For BUCHANAN, the year 1978 was one in which significant progress was made in all areas of material and combat readiness. The ship came under the close scrutiny of almost every major inspection team or examining board in the Pacific Fleet and participated in every type of exercise expected of a surface combatant. in addition, BUCHANAN underwent several productive upkeep periods ranging from relatively minor ship-to-shop availabilities to an extensive Planned Restricted Availability.
The month of January was devoted primarily to preparations for a visit from the Board of Inspection and Survey (INSURV). After a well deserved post-deployment holiday leave period, the BUCHANAN crew returned on the first of the year to prepare for INSURV. Preparations included in in-depth review of the CSMP, extensive ship's force work to correct discrepancies and thorough documentation of those deficiencies known to exist that would be present at the time of the inspection. Included in these preparations was a day at sea period 24-25 JAN for a final examination of operating equipment by ship's force prior to the arrival of the Board. These efforts, in addition to the continuing programs of the previous year to upgrade the material condition of the ship, resulted in a "Fit for further service" determination by the Board. Espe4cially noteworthy were the comments that BUCHANAN's knowledge and documentation of discrepancies were among the best ever seen by the examiners. In addition, the hip's Electrical Safety Program was declared the best the inspector had ever examined. Another high point of the inspection was the successful completion of a full power trial.
The month of February saw BUCHANAN inport primarily occupied with the ship's force work and acting as Engineering School Ship for BT "A" School. On 27 FEB the ship got underway for the Naval Weapons Station, Seal Beach, to offload ammunition prior to the upcoming Planned Restricted Availability (PRAV).
PRAV is designed to provide an extended maintenance period to enable the ship to conduct major maintenance between regular overhauls; BUCHANAN therefore had extensive industrial work conducted on all levels from ship's force to various IMA's to civilian contractors. It was during this period that BUCHANAN corrected several lingering material problems from previous years.
Maintenance was not the only order of the day, however, for extensive ship wide training was being conducted in preparation for the July Operational Propulsion Plant Examination (OPPE) and for the April Technical Standardization Inspection (TSI). Despite this arduous schedule, BUCHANAN completed PRAV one week early and got underway for sea trials 18 April.
This marked one of the few times a ship had completed this program on time and the first time ever that a DDG had completed it early. On 19 April the Defense Nuclear Agency Inspection team arrived onboard to conduct a TSI to evaluate the capability of the ship to handle and maintain nuclear weapons. The inspection team recertified BUCHANAN for handling nuclear weapons and noted that the handling team's performance was outstanding.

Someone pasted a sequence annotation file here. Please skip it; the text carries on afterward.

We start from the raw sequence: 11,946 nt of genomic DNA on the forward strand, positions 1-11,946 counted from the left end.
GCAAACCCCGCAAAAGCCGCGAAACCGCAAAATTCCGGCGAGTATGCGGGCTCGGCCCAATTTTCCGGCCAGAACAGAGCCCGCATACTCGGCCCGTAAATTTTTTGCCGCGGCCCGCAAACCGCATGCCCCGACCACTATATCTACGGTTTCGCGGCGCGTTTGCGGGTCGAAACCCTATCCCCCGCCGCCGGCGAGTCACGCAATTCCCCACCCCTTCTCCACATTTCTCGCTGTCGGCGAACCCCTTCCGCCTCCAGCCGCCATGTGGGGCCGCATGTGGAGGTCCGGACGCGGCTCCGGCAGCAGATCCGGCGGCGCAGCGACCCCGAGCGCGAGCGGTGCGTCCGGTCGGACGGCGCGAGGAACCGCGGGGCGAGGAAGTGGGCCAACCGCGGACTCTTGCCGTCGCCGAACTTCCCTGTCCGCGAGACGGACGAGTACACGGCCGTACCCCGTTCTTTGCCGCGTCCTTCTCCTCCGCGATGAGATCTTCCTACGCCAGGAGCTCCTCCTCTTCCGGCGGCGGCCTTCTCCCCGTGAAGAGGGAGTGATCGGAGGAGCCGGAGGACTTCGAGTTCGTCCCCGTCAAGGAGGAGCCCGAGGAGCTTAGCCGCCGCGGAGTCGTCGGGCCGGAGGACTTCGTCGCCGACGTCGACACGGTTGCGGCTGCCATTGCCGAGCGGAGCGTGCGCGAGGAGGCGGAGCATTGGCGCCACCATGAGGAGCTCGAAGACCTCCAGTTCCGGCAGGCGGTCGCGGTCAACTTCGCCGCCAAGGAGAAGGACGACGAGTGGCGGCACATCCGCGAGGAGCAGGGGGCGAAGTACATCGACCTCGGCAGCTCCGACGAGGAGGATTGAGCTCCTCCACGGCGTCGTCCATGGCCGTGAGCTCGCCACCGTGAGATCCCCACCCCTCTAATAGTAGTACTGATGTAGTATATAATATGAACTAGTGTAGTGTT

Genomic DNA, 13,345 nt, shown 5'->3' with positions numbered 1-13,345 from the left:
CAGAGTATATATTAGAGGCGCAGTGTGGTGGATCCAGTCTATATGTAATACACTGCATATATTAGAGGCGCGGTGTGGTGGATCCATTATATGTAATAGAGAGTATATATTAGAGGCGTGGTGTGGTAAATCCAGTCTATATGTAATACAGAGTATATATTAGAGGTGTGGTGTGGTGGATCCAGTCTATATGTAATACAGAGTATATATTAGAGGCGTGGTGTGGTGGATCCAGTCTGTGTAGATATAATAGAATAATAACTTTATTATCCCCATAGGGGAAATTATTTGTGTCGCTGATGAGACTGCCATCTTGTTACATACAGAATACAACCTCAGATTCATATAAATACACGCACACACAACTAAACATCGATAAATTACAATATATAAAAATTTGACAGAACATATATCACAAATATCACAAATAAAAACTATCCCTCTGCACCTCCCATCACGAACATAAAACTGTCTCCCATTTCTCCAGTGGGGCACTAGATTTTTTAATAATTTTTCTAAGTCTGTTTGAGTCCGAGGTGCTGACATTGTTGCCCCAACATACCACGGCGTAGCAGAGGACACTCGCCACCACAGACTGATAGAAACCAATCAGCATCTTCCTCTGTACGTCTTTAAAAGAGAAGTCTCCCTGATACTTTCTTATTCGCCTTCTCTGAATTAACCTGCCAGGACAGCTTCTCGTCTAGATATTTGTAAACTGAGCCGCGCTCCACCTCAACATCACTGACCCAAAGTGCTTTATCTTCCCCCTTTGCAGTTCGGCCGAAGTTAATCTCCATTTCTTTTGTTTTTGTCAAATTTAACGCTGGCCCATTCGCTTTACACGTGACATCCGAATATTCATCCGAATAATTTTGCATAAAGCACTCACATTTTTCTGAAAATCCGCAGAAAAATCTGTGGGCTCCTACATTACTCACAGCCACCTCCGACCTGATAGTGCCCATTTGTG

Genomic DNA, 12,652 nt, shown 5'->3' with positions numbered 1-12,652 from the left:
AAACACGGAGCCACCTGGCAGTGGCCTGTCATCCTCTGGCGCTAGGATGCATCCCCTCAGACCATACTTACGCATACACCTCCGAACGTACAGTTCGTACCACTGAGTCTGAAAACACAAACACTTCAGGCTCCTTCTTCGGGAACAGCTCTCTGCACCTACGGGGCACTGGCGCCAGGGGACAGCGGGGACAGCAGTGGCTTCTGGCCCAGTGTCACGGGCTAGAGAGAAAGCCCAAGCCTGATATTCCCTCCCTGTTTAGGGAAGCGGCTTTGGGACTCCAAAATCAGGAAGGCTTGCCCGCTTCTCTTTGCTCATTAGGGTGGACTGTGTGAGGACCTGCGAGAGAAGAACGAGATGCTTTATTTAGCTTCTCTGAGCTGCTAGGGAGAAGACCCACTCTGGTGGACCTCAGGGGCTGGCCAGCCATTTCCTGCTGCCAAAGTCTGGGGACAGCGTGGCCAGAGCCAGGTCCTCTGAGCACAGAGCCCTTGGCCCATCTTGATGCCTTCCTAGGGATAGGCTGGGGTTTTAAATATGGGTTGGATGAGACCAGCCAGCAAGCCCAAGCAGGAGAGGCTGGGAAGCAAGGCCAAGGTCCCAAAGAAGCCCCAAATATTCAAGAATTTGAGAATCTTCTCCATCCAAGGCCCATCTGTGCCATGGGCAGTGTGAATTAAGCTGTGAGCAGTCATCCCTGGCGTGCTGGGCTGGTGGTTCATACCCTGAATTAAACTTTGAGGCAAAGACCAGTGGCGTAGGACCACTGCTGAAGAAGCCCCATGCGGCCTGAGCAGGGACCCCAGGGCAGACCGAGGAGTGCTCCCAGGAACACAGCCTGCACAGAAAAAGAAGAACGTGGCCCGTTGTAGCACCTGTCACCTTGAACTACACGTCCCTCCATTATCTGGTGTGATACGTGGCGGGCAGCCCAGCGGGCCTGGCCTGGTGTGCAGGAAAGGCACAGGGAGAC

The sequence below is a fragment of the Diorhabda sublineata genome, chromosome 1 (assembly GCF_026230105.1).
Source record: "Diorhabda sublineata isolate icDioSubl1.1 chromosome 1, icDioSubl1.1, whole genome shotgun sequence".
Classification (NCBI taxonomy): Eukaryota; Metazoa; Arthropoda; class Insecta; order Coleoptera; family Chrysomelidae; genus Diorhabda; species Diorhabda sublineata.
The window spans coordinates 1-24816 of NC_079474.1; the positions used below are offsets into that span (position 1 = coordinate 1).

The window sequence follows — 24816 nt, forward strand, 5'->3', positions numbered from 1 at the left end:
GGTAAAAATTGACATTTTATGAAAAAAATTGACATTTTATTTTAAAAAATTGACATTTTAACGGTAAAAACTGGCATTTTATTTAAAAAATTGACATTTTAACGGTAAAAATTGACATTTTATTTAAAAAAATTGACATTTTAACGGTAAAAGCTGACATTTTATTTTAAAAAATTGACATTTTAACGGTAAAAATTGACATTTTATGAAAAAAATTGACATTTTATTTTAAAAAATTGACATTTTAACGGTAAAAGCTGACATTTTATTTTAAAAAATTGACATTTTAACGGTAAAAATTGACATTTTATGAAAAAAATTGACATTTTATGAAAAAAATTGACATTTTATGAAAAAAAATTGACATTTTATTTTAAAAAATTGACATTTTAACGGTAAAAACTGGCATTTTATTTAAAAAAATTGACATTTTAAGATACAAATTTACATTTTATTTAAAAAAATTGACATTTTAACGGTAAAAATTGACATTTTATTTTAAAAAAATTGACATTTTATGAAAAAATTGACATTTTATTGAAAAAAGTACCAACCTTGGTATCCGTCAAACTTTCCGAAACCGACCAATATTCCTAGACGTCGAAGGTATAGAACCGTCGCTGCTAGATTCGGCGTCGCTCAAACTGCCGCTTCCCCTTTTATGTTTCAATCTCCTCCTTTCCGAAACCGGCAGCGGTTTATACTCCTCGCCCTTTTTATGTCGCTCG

On 24 April the ship was underway for two days independent operations during which extensive training in all departments was conducted. BUCHANAN was back at Seal Beach 26 April for ammunition loadout and returned to San Diego the following day to continue intensive preparation for the Operational propulsion Plant Examination (OPPE).
The first major step in OPPE preparations began with the arrival of the Mobile Training Team (MTT) on 16 May. For one week the MTT conducted Phase I training, including a thorough examination of all engineering programs, training, and material readiness of the ship. This visit culminated with a one day underway period from 18-19 May, during which all phases of propulsion plant operation were closely examined. The end of this productive week resulted in a recommendation to continue with Phase II of MTT training.
With the crew justifiably proud of their ship, BUCHANAN took the opportunity to conduct a Family Cruise on 20 May during which nearly three hundred family and guests of crewmembers were treated to a day at sea. Included were demonstrations of firepower, radar systems, tours of the ship, and a cookout on the fantail.
BUCHANAN was again underway on 22 May for a five-day independent transit to Seattle. This period was primarily devoted to conducting engineering casualty control (ECC) drills and continuing preparations for the upcoming OPPE. After a productive week of training, the arrived in Seattle for a three-day Memorial Day weekend visit.
BUCHANAN left Seattle on 30 May enroute to San Diego with MTT again embarked while conducting Phase II Training. For five days ECC drills were conducted on all watch sections and observed by the MTT. At the end of this period of intensive training the decision was taken, based on MTT recommendation to postpone the OPPE for two weeks in order to allow for further ECC training. As a result, BUCHANAN returned to San Diego on 03 June with the OPPE rescheduled for 12 July.